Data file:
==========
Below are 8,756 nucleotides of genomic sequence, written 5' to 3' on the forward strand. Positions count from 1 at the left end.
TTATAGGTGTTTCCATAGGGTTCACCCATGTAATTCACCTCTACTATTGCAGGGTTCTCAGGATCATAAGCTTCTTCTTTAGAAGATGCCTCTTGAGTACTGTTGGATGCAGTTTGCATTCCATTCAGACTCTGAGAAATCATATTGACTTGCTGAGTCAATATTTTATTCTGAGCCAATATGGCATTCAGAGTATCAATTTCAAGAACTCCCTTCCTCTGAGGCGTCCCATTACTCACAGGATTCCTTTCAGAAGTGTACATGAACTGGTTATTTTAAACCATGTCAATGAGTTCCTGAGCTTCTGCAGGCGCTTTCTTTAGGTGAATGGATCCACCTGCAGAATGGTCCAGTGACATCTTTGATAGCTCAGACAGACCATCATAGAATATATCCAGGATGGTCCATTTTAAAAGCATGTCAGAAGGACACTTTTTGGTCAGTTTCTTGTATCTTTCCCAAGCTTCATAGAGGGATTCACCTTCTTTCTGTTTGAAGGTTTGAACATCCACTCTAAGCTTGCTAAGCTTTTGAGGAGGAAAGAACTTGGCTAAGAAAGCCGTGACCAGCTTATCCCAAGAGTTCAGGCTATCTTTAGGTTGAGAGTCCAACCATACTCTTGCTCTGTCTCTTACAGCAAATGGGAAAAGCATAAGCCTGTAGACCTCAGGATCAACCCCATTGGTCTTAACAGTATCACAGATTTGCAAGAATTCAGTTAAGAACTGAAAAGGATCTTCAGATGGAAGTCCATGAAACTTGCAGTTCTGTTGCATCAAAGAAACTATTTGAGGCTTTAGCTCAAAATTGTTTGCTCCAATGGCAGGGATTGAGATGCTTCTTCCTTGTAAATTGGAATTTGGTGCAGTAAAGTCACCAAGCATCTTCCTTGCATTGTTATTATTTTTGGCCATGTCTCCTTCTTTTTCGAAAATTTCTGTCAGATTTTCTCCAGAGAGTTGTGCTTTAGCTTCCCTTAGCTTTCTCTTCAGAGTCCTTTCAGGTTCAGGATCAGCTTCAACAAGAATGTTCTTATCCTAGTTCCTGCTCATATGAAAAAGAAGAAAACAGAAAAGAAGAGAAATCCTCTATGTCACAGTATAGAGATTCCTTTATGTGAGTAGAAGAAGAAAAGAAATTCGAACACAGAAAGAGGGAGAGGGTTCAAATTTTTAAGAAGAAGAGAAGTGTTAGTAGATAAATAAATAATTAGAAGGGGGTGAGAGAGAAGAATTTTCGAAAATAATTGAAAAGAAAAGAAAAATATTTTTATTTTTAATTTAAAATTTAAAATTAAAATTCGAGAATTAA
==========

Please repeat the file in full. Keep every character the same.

Below are 8,756 nucleotides of genomic sequence, written 5' to 3' on the forward strand. Positions count from 1 at the left end.
TTATAGGTGTTTCCATAGGGTTCACCCATGTAATTCACCTCTACTATTGCAGGGTTCTCAGGATCATAAGCTTCTTCTTTAGAAGATGCCTCTTGAGTACTGTTGGATGCAGTTTGCATTCCATTCAGACTCTGAGAAATCATATTGACTTGCTGAGTCAATATTTTATTCTGAGCCAATATGGCATTCAGAGTATCAATTTCAAGAACTCCCTTCCTCTGAGGCGTCCCATTACTCACAGGATTCCTTTCAGAAGTGTACATGAACTGGTTATTTTAAACCATGTCAATGAGTTCCTGAGCTTCTGCAGGCGCTTTCTTTAGGTGAATGGATCCACCTGCAGAATGGTCCAGTGACATCTTTGATAGCTCAGACAGACCATCATAGAATATATCCAGGATGGTCCATTTTAAAAGCATGTCAGAAGGACACTTTTTGGTCAGTTTCTTGTATCTTTCCCAAGCTTCATAGAGGGATTCACCTTCTTTCTGTTTGAAGGTTTGAACATCCACTCTAAGCTTGCTAAGCTTTTGAGGAGGAAAGAACTTGGCTAAGAAAGCCGTGACCAGCTTATCCCAAGAGTTCAGGCTATCTTTAGGTTGAGAGTCCAACCATACTCTTGCTCTGTCTCTTACAGCAAATGGGAAAAGCATAAGCCTGTAGACCTCAGGATCAACCCCATTGGTCTTAACAGTATCACAGATTTGCAAGAATTCAGTTAAGAACTGAAAAGGATCTTCAGATGGAAGTCCATGAAACTTGCAGTTCTGTTGCATCAAAGAAACTATTTGAGGCTTTAGCTCAAAATTGTTTGCTCCAATGGCAGGGATTGAGATGCTTCTTCCTTGTAAATTGGAATTTGGTGCAGTAAAGTCACCAAGCATCTTCCTTGCATTGTTATTATTTTTGGCCATGTCTCCTTCTTTTTCGAAAATTTCTGTCAGATTTTCTCCAGAGAGTTGTGCTTTAGCTTCCCTTAGCTTTCTCTTCAGAGTCCTTTCAGGTTCAGGATCAGCTTCAACAAGAATGTTCTTATCCTAGTTCCTGCTCATATGAAAAAGAAGAAAACAGAAAAGAAGAGAAATCCTCTATGTCACAGTATAGAGATTCCTTTATGTGAGTAGAAGAAGAAAAGAAATTCGAACACAGAAAGAGGGAGAGGGTTCAAATTTTTAAGAAGAAGAGAAGTGTTAGTAGATAAATAAATAATTAGAAGGGGGTGAGAGAGAAGAATTTTCGAAAATAATTGAAAAGAAAAGAAAAATATTTTTATTTTTAATTTAAAATTTAAAATTAAAATTCGAGAATTAA